“FN: What are you listening to lately? Any newer inspirations, or do you return to those who’ve inspired you for years?
SH:
OK, of course I mainly have great players that I have and will forever listen to: Django Reinhardt, Charlie Christian, Tal Farlow, Wes Montgomery, Kenny Burrell, Jim Hall, Chet Atkins (!!!), Les Paul (!!), Hank Garland, Jimmy Bryant, Speedy West, Albert Lee, Steve Morse (!!!), Julian Bream, Andres Segovia, Martin Taylor, Jerry Douglas and so on and so on.  Frannie Beecher, who played with Bill Haley, was my singular inspiration for wanting to be stage right, playing lead guitar!  But yes, new players and bands feed me with the enthusiasm to keep going, not forgetting that the fire starts young!”

English: Yes - Steve Howe
English: Yes – Steve Howe (Photo credit: Wikipedia)

“FN” in this case was Fender News, interviewing “SH,” better known as progressive rock guitar legend Steve Howe.

In this “Django week,” celebrating the influence that Django Reinhardt had on guitarists across the decades and across genres, there’s no getting around taking a good look and listen to Steve Howe.

You can listen to a lot of Howe’s playing no matter who he’s playing with through the years — whether it was the group Yes where he earned his claim to worldwide fame, or with the short-lived band GTR where he teamed with former Genesis guitarist Steve Hackett, or with the supergroup Asia which straddled the divide between progressive rock and Top 40 music, or in his solo releases — and you can hear a lot of influences, sometimes even within the same song.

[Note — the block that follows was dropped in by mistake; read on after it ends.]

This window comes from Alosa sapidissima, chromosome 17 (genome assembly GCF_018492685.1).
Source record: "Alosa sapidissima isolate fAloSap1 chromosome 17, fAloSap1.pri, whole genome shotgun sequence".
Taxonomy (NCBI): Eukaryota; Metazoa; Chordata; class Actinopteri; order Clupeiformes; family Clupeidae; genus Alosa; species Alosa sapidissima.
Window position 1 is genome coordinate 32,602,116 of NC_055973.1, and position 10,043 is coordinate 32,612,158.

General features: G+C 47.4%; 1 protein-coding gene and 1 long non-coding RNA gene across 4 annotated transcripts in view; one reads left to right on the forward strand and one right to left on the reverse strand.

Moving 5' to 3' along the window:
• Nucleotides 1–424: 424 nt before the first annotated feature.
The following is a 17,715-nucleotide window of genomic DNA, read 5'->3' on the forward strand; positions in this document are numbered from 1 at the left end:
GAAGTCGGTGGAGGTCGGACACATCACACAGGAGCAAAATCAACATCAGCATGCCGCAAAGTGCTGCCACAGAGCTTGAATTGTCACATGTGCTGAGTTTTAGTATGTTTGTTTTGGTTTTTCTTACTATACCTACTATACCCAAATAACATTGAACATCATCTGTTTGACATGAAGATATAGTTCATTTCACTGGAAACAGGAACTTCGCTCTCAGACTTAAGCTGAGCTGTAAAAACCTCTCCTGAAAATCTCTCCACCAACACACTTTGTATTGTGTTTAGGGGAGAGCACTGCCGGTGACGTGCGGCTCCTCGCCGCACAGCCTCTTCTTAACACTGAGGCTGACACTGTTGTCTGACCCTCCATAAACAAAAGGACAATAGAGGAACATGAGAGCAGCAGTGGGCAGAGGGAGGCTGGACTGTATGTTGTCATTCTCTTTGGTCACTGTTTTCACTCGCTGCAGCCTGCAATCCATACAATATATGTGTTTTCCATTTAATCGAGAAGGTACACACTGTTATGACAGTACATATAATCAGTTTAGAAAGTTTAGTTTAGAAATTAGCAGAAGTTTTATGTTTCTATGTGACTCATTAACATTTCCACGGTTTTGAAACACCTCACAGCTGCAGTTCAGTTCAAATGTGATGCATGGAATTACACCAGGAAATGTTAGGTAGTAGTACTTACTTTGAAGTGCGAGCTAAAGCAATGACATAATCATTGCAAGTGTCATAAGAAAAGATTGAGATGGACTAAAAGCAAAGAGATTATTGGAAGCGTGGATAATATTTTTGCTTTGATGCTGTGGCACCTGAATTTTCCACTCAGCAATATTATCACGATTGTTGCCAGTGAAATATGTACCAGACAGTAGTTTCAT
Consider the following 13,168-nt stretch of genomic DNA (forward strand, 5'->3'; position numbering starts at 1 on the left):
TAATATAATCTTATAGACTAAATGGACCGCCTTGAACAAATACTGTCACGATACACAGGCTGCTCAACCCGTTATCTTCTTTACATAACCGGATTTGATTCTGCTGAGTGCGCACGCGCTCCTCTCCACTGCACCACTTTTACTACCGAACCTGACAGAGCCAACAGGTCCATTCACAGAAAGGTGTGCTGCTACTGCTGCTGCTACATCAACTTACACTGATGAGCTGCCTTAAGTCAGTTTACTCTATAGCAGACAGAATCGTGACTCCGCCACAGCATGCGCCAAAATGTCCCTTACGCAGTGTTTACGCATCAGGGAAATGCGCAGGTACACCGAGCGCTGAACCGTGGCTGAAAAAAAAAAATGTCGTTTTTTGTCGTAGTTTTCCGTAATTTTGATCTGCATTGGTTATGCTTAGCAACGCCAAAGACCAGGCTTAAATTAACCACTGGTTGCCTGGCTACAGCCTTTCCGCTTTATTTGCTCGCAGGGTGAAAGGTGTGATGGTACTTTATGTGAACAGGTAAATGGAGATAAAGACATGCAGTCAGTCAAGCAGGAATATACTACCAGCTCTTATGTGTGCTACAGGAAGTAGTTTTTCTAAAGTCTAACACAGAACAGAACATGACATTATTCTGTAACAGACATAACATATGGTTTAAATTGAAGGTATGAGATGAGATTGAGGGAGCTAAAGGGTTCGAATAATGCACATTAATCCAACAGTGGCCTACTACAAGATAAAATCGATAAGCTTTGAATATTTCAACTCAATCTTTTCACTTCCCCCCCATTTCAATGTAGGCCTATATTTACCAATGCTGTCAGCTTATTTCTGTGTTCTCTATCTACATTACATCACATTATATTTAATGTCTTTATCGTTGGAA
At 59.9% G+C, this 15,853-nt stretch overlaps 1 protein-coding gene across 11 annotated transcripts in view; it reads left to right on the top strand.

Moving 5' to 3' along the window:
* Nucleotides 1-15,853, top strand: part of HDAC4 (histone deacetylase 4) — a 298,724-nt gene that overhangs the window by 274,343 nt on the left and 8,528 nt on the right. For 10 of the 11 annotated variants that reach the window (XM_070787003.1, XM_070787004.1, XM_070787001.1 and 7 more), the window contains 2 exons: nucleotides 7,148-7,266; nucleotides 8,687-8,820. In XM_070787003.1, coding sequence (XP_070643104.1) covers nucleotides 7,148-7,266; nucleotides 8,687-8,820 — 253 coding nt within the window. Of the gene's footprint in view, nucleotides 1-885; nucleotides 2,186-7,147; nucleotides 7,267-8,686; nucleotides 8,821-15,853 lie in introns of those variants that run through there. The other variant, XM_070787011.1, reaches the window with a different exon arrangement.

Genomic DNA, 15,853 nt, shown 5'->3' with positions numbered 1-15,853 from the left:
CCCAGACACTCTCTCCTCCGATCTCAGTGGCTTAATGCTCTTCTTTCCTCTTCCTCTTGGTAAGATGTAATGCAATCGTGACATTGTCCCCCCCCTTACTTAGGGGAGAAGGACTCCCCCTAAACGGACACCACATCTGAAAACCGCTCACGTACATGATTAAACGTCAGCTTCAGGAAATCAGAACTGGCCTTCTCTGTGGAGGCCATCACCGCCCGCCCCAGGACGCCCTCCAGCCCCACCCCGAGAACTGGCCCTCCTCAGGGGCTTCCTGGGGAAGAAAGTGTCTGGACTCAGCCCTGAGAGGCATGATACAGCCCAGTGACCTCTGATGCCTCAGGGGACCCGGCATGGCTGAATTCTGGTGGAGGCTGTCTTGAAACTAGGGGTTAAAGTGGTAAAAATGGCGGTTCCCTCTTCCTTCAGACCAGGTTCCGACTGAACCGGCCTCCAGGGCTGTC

On a better-known Howe solo song like “The Clap,” you can hear the style of Chet Atkins which harkens back to Django.  But what Howe’s done through the years is something to admire:  taking all those influences, mastering their style, and blending it all together into something that’s uniquely … well, it’s uniquely Steve Howe.

Just to watch and listen to him play on a stage all by himself would be worth the price of admission.  Today’s playlist is devoted more to Howe on his own, with him playing pretty much every stringed instrument you could imagine.

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